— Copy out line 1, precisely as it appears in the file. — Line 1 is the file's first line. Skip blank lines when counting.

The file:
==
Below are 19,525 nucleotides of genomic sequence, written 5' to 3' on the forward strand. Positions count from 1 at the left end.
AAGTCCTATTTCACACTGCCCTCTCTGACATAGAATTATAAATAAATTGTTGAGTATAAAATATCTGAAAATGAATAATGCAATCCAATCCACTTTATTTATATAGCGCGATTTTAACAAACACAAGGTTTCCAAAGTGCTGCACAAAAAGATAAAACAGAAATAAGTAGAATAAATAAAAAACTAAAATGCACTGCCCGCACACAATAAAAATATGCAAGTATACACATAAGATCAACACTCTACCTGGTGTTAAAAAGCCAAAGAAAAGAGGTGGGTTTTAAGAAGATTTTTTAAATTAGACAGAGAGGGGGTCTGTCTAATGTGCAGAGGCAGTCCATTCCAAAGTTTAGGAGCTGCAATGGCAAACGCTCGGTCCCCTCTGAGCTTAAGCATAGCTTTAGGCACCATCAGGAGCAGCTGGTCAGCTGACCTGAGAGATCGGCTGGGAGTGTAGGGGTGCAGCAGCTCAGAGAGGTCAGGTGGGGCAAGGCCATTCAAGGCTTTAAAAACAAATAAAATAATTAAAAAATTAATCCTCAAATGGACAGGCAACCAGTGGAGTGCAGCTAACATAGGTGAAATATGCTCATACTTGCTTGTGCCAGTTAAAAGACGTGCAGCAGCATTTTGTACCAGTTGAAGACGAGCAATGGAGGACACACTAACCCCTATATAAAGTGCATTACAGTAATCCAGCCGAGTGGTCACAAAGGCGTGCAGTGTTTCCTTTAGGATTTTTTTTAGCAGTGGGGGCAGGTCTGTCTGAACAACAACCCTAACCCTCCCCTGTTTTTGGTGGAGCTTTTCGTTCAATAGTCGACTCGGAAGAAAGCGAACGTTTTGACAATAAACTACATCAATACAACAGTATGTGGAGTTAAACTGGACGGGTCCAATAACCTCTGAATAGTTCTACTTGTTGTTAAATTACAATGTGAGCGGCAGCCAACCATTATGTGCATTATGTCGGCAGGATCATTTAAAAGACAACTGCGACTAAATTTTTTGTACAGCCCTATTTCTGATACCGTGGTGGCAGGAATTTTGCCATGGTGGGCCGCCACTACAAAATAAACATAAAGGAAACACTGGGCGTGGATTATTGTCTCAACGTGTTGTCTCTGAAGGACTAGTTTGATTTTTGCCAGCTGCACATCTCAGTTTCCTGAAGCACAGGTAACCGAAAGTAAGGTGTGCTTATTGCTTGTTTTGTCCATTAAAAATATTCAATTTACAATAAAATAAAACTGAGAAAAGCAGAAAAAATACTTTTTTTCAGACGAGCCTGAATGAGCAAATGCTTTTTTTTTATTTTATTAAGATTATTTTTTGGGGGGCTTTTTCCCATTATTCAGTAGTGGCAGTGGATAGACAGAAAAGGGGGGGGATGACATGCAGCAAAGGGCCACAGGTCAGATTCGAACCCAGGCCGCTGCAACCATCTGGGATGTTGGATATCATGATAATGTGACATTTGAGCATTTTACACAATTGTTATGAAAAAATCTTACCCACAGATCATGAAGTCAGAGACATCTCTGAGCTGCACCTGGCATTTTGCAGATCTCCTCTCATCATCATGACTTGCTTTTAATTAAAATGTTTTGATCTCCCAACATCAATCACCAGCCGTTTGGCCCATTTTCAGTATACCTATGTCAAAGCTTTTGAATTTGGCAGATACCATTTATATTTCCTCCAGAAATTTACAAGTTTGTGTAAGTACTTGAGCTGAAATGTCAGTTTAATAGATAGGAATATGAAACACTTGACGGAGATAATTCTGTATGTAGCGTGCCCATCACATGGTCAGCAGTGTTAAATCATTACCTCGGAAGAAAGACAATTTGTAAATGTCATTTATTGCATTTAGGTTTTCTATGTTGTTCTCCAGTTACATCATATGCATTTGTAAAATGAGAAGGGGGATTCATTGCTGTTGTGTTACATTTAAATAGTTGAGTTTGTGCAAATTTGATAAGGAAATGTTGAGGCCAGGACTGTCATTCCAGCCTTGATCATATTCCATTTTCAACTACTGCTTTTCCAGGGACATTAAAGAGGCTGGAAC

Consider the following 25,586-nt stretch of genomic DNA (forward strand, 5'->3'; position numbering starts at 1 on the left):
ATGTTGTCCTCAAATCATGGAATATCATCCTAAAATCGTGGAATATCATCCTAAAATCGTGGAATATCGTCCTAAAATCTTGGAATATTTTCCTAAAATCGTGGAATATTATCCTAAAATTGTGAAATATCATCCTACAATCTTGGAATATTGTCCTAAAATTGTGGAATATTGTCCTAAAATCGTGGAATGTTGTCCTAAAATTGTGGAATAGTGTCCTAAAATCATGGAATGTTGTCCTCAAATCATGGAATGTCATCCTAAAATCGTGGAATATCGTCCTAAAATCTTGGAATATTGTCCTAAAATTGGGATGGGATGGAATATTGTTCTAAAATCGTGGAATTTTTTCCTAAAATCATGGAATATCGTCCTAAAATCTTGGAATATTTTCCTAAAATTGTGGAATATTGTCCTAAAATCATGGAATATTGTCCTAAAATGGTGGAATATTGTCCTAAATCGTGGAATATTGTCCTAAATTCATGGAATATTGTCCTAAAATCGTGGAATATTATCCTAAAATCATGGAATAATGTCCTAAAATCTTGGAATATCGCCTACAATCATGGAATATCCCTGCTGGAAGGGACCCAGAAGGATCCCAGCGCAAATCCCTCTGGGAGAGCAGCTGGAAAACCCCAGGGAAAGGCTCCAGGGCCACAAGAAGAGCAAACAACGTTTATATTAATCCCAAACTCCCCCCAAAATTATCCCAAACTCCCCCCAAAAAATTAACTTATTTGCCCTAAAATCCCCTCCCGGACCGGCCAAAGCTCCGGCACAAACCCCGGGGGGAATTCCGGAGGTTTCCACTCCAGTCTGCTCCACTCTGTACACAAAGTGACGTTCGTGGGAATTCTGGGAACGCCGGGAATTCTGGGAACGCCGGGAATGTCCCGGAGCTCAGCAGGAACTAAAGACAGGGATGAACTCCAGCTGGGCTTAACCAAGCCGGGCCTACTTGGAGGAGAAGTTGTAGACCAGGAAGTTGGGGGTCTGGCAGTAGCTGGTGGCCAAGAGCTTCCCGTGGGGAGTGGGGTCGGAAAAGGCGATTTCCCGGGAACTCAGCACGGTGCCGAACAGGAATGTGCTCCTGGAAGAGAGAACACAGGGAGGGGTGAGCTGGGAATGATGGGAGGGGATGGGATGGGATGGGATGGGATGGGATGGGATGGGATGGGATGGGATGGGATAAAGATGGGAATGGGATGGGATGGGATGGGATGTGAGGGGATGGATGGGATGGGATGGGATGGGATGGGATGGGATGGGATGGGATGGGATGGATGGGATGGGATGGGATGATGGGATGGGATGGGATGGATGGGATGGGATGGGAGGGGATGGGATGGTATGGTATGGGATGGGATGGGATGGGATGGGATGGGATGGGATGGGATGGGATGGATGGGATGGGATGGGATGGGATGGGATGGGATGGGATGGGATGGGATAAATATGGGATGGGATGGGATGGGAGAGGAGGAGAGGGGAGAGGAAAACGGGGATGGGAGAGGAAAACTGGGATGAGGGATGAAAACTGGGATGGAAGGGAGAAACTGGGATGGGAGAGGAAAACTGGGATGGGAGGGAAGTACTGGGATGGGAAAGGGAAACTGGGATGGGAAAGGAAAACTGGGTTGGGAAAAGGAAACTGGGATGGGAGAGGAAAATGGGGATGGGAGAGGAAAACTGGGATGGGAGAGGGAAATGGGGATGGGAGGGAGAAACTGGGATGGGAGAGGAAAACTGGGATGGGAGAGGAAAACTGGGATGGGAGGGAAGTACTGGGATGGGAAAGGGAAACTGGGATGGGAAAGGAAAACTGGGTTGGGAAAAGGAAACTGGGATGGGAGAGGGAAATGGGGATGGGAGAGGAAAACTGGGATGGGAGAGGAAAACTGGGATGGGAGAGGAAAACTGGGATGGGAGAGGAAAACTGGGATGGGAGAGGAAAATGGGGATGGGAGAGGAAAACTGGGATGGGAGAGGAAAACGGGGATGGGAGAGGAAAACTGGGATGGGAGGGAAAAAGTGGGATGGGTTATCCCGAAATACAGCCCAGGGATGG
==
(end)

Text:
Below are 19,525 nucleotides of genomic sequence, written 5' to 3' on the forward strand. Positions count from 1 at the left end.